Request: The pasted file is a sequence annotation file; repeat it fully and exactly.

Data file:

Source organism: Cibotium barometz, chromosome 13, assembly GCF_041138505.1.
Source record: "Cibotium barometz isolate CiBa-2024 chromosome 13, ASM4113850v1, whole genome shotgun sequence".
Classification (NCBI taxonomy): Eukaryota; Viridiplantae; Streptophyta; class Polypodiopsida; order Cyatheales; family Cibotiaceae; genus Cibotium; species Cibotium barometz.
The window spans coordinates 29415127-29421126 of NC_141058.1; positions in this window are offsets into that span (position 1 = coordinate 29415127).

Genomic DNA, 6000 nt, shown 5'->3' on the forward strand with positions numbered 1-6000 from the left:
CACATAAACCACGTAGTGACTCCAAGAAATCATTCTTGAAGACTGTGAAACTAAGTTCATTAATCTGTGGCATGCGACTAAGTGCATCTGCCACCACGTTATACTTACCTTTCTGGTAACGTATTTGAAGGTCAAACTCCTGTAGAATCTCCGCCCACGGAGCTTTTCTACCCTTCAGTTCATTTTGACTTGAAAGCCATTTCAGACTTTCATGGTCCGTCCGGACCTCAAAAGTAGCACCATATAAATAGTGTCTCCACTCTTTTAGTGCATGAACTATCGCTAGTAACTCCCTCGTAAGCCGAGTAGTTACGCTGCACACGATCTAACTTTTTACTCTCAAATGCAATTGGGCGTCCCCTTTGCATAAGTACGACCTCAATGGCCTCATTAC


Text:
Source organism: Cibotium barometz, chromosome 13, assembly GCF_041138505.1.
Source record: "Cibotium barometz isolate CiBa-2024 chromosome 13, ASM4113850v1, whole genome shotgun sequence".
Classification (NCBI taxonomy): Eukaryota; Viridiplantae; Streptophyta; class Polypodiopsida; order Cyatheales; family Cibotiaceae; genus Cibotium; species Cibotium barometz.
The window spans coordinates 29415127-29421126 of NC_141058.1; positions in this window are offsets into that span (position 1 = coordinate 29415127).

Genomic DNA, 6000 nt, shown 5'->3' on the forward strand with positions numbered 1-6000 from the left:
CACATAAACCACGTAGTGACTCCAAGAAATCATTCTTGAAGACTGTGAAACTAAGTTCATTAATCTGTGGCATGCGACTAAGTGCATCTGCCACCACGTTATACTTACCTTTCTGGTAACGTATTTGAAGGTCAAACTCCTGTAGAATCTCCGCCCACGGAGCTTTTCTACCCTTCAGTTCATTTTGACTTGAAAGCCATTTCAGACTTTCATGGTCCGTCCGGACCTCAAAAGTAGCACCATATAAATAGTGTCTCCACTCTTTTAGTGCATGAACTATCGCTAGTAACTCCCTCGTAAGCCGAGTAGTTACGCTGCACACGATCTAACTTTTTACTCTCAAATGCAATTGGGCGTCCCCTTTGCATAAGTACGACCTCAATGGCCTCATTAC